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South Shore chapter opposes Shell offshore drilling in Shelburne Basin

The drill ship Stena IceMax has been contracted by Shell to do exploratory drilling offshore of Nova Scotia.

The Council of Canadians South Shore chapter is encouraging people to join their campaign to protect offshore Nova Scotia.

In October 2015, the Canada-Nova Scotia Offshore Petroleum Board granted approval to Shell to drill two oil wells on the edge of the Scotian Shelf, a geological formation located southwest of Nova Scotia.

CBC reported, “The board authorized a Shell drilling plan in the Shelburne Basin, which is about 250 kilometres southwest of Shelburne. Initially, the plan had a 21-day timeframe to contain subsea blowouts, but the approved plan was shortened to between 12 and 13 days. Environmental groups say that timeline is too long and falls short of the U.S. requirement of 24 hours for drilling in the waters off Alaska.”

Nova Scotia premier Stephen McNeil says, “Offshore development is one of our most exciting opportunities for growth and I am thrilled Shell is committed to further exploring our offshore potential by drilling its first deep-water well.” Shell says there is an “extremely low” probability of a blowout (which is not comforting). And Stuart Pinks, the CEO of the Canada-Nova Scotia Offshore Petroleum Board, says the federal and provincial governments have agreed all ocean territory – except the Georges Banks – is now open to potential drilling (which is even more worrisome).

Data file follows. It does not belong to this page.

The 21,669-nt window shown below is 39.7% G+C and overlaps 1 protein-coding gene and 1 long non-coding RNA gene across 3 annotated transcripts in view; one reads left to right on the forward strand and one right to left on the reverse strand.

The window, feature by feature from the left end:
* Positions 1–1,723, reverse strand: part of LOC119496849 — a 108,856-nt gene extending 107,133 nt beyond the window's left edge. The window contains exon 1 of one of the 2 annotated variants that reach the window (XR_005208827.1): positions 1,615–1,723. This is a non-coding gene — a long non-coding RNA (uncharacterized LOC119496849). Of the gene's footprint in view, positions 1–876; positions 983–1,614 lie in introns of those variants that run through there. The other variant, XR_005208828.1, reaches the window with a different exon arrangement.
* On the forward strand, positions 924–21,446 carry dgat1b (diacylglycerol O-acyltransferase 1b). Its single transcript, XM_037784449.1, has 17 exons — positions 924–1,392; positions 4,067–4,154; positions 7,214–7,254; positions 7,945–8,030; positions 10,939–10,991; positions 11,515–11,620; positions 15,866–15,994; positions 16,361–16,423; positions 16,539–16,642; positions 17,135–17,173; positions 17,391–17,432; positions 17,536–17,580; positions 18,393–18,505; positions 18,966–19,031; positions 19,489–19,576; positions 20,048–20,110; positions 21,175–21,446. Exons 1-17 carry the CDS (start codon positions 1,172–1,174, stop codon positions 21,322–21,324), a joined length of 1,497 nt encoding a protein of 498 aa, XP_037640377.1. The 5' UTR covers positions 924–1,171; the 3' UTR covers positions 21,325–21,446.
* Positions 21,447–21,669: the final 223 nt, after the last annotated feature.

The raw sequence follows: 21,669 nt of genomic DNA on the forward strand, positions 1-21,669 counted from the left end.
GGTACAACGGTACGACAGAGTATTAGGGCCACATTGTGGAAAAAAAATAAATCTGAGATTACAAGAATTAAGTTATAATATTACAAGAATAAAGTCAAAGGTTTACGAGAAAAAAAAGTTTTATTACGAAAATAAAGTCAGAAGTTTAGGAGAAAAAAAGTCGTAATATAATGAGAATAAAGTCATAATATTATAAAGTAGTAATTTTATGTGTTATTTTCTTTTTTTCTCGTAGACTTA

The chapter has posted, “On May 24, we listened to Pinks present the Board’s less than reassuring answers to councillors’ questions at the regular meeting of the Municipality of the District of Lunenburg. One of the many head-scratching quotes from the presentation: ‘Environmental effects of [oil] exploration on fisheries not expected to result in unacceptable effects … provided appropriate mitigation and ongoing communication with stakeholders takes place.'”

The Canadian Press has reported, “The Scotian Shelf includes some of the province’s richest fishing grounds for haddock, and a huge spawning area for lobster.” The fisheries industry is worth over $1 billion to the economy of Nova Scotia and there are major concerns about the impact of this drilling and potential spills.

Already, prompting addtional concern about the ability to drill in the rough waters of the Atlantic Ocean, two kilometres of pipe that connects the Stena IceMax drilling rig to a wellhead under the ocean broke off and sank during a storm in the Shelburne Basin on March 5.

Beyond the issue of oil spills in the Atlantic Ocean, offshore drilling contributes to climate change.

Because of the long lead times associated with offshore drilling, it is inconsistent with reducing carbon emissions by 2030 and achieving a 100 per cent clean energy economy by 2050.

A new United Nations Educational, Scientific and Cultural Organization (UNESCO) report highlights that Old Town Lunenburg – a world heritage site located on the south shore of Nova Scotia – is at risk because of climate change. CBC reports, “Rising seas could put some of its coastal land permanently underwater, and lead to damage to buildings and roads from storm surges and flooding.”

Additionally, the chapter has posted on its Facebook page, “Although most people are concerned about blowouts related to the Shelburne Basin project, we are learning that this campaign is unexpectedly providing a lot of information to speak against the Energy East Pipeline campaign.”

To join this campaign, please contact the chapter at southshore.cpons@gmail.com